How do I treat a muscle strain?

Immediate treatment for a strained muscle is to stop the activity that caused it. Ice packs should be applied to the area (see "Patient Guide to Ice Techniques"). It is recommend that you initially ice your injured muscle for about 20 minutes two to three times a day. As your muscle heals, you can ice it less. For pain and swelling, we recommend aspirin, Tylenol, or anti-inflammatory medicines (Naprosyn, Ibuprofen, Aleve, Motrin, Celebrex, Viox, etc.). You should use these medications with caution if you have a history of stomach or kidney problems.

It is a good idea to rest after the initial injury. However, do not rest for too long. You should begin to move the joints and the muscle as soon as possible to prevent stiffness, atrophy, and weakness. Once you can stretch and move without any pain, you can begin some light stretching and muscle movement. When you feel ready, you can gradually resume activities in moderation, but you should start slowly. Sometimes it is useful to seek help from a physical therapist, athletic trainer, or personal trainer when recovering from a muscle strain, especially more severe strains. You will know when you can return to full activity when you can move fully, when your strength is equal to the same muscle on your other side and when you can be active with little to no pain. It is a good idea to warm up the muscle before you stretch and before you exercise, both during and after you have recovered from the injury.

How long does it take to recover?

Recovery depends on many factors, such as the muscle involved and the severity of the injury. Milder strains will recover quicker than severe ones. Typically, it takes about two weeks to return to normal activity after a mild strain, and can take up to two months or longer to recover after a severe strain.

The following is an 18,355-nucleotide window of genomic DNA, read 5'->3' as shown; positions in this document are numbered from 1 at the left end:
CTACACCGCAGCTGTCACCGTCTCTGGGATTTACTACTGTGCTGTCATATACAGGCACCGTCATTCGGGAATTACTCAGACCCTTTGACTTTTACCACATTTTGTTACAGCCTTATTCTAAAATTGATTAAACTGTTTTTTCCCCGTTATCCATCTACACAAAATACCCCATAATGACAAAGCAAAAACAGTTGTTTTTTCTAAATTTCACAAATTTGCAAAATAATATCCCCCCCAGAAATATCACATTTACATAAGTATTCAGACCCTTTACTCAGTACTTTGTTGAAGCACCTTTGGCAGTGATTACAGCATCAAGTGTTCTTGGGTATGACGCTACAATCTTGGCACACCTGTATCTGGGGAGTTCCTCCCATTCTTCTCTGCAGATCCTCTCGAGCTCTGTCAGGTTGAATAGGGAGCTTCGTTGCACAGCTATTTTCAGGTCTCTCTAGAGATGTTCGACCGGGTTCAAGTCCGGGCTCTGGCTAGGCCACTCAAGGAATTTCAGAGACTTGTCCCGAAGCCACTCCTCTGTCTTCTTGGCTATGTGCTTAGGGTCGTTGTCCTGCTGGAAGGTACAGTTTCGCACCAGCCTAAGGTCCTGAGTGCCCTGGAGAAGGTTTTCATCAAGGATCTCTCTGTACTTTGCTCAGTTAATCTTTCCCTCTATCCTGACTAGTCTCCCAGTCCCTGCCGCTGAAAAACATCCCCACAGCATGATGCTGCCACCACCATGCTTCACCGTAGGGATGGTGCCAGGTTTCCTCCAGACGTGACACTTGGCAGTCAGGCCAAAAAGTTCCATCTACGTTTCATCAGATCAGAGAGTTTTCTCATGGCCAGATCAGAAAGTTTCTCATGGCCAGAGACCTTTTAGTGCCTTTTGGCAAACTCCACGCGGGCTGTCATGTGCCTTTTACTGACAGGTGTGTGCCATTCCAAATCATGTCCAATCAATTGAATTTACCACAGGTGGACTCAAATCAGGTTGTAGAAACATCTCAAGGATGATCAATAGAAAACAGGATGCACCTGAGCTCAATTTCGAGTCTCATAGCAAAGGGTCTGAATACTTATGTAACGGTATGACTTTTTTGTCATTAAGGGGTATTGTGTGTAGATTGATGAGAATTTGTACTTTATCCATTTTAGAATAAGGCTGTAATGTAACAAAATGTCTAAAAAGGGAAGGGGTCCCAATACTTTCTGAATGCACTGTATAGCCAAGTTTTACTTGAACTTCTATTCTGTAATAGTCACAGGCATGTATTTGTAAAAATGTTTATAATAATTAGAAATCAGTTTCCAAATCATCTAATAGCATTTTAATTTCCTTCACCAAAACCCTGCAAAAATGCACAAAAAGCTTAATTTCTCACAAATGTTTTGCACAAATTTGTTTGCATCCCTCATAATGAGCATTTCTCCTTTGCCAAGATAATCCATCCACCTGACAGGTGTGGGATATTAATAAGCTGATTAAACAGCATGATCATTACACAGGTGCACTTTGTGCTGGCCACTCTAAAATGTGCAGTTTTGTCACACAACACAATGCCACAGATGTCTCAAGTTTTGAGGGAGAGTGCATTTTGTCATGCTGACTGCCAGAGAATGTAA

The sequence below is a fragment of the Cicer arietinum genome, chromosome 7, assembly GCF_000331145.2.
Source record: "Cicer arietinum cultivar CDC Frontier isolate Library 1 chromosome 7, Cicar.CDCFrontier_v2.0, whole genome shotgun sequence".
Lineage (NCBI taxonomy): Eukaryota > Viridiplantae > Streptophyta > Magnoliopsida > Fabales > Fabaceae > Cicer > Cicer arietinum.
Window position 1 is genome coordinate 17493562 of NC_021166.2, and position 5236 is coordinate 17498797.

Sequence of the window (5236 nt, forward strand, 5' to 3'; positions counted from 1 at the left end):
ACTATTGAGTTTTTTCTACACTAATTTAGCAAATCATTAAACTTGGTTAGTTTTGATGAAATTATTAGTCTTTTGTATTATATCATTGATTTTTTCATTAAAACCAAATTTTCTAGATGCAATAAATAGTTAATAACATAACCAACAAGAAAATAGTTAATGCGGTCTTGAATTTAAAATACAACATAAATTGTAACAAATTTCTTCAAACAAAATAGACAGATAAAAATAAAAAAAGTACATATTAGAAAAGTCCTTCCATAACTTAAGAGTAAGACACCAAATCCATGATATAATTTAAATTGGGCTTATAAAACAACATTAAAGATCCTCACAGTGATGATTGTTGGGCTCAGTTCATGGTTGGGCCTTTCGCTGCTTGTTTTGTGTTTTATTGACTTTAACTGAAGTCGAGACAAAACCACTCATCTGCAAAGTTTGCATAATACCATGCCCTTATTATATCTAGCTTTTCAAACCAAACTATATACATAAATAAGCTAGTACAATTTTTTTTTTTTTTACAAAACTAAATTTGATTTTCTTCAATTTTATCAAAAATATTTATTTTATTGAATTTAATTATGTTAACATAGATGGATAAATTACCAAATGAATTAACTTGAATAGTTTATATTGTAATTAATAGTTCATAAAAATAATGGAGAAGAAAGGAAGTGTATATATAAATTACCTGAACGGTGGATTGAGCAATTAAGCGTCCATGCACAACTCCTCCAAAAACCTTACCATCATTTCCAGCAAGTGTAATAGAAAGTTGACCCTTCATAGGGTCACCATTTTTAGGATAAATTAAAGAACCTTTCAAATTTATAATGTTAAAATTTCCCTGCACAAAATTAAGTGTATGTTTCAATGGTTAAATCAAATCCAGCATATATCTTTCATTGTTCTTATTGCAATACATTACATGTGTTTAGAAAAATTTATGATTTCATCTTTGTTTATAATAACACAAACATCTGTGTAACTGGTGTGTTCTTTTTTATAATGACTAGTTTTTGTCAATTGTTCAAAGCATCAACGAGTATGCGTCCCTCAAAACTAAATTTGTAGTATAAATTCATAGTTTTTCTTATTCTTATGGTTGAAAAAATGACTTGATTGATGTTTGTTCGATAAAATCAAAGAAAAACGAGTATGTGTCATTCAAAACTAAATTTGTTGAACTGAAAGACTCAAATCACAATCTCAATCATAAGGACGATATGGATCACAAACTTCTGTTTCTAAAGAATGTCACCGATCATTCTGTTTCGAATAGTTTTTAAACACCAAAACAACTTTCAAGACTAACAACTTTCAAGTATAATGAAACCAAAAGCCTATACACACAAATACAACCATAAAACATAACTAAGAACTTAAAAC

How can I prevent a muscle strain?

Scientific studies have shown that a heated muscle is less likely to be strained. This can be done by warming up before exercise. Start your workout with some light walking or jogging. Flexibility is also important in preventing injury and re-injury of an already strained muscle. You can increase flexibility with stretching. There are no scientific studies that show that stretching prevents injury to muscles. However, most sports specialists, athletic trainers, and conditioning coaches believe that stretching is of benefit. Stretching can be done before or after exercise, but it is best done once you are warmed up. In general, know your body and its limits. If you are just beginning to exercise, start gradually. If you have been exercising for a while, be smart and remember to warm up and stretch before exercise. It is worth the time to keep your muscles from being injured.

What are muscle cramps?

Muscle cramps are not really tears of the muscle, but are due to fatigue of the muscle. Cramps in athletes typically occur early in the season or early in competition. The muscle "cramps up" or "knots up" and is painful. These cramps often occur when it is hot outdoors, and are common in football and basketball. The best treatment is to rest and stretch and to drink plenty of fluids. Usually the athlete can return to play once the cramps subside.

Cramps sometimes occur to people in their sleep. If these happen rarely, then they are usually not a concern. However, if they occur regularly, then it is recommended that you discuss the problem with your physician.